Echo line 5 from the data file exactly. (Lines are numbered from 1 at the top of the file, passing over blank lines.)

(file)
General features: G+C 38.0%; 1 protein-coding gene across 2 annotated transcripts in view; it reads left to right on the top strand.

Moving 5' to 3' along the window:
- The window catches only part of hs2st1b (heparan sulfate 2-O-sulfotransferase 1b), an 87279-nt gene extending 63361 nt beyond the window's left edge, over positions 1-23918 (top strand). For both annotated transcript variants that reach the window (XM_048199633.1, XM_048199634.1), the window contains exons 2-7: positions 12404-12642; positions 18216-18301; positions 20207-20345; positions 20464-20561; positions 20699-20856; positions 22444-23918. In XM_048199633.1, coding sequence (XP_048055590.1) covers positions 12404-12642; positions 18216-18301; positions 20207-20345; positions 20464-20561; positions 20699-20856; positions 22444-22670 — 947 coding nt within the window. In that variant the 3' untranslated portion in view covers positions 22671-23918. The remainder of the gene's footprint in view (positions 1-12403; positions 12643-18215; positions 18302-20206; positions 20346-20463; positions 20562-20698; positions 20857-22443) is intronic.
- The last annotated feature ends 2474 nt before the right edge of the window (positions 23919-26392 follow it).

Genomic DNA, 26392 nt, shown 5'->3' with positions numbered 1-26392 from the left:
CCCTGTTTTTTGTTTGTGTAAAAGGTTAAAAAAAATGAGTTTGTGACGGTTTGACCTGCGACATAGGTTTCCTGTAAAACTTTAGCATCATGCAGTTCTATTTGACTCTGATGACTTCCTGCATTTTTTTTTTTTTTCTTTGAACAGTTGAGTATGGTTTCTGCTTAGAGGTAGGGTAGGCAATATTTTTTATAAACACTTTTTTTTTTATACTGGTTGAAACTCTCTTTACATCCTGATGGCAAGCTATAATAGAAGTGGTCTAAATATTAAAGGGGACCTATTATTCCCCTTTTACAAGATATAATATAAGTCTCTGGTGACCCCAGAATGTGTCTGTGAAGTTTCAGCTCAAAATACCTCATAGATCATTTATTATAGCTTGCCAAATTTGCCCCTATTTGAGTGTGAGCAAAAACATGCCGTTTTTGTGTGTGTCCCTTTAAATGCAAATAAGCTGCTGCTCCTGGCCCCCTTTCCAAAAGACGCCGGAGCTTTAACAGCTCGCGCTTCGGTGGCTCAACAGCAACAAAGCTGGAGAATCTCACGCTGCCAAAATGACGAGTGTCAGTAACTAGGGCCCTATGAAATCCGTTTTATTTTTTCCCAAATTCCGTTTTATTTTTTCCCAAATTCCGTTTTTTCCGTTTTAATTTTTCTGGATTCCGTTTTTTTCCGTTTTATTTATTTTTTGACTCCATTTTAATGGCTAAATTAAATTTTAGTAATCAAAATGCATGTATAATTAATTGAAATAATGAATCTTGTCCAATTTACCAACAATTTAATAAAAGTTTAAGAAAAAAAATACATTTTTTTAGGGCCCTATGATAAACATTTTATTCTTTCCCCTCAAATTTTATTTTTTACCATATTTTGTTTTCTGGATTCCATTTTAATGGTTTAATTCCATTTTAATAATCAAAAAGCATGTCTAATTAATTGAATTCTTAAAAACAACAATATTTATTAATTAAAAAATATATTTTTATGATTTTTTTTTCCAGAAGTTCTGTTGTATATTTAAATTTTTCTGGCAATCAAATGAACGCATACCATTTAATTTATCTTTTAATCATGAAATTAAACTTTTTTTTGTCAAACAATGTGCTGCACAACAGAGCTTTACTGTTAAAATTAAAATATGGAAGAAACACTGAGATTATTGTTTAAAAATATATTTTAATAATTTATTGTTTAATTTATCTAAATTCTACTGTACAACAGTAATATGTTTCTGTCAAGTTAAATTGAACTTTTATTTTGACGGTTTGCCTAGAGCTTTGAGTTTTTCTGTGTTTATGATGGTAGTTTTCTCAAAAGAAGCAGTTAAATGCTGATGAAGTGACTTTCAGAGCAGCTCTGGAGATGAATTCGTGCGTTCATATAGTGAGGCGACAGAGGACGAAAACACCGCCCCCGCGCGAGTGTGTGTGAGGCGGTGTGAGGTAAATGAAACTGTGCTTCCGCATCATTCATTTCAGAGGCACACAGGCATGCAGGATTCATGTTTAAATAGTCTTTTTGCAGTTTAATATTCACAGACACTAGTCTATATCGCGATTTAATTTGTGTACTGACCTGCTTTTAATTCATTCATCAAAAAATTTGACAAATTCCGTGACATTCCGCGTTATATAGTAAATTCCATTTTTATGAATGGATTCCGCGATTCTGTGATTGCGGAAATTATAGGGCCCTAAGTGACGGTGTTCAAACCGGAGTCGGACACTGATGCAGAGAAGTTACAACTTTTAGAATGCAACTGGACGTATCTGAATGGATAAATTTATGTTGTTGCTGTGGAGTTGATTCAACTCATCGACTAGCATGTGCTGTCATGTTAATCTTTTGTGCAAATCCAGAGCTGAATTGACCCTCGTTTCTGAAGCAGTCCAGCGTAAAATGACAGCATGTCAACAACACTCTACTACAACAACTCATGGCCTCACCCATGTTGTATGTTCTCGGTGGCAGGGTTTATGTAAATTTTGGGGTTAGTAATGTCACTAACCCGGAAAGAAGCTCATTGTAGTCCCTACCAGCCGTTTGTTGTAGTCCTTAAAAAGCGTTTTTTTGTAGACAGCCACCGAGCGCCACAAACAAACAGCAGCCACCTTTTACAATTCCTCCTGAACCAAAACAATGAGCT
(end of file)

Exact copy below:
Genomic DNA, 26392 nt, shown 5'->3' with positions numbered 1-26392 from the left: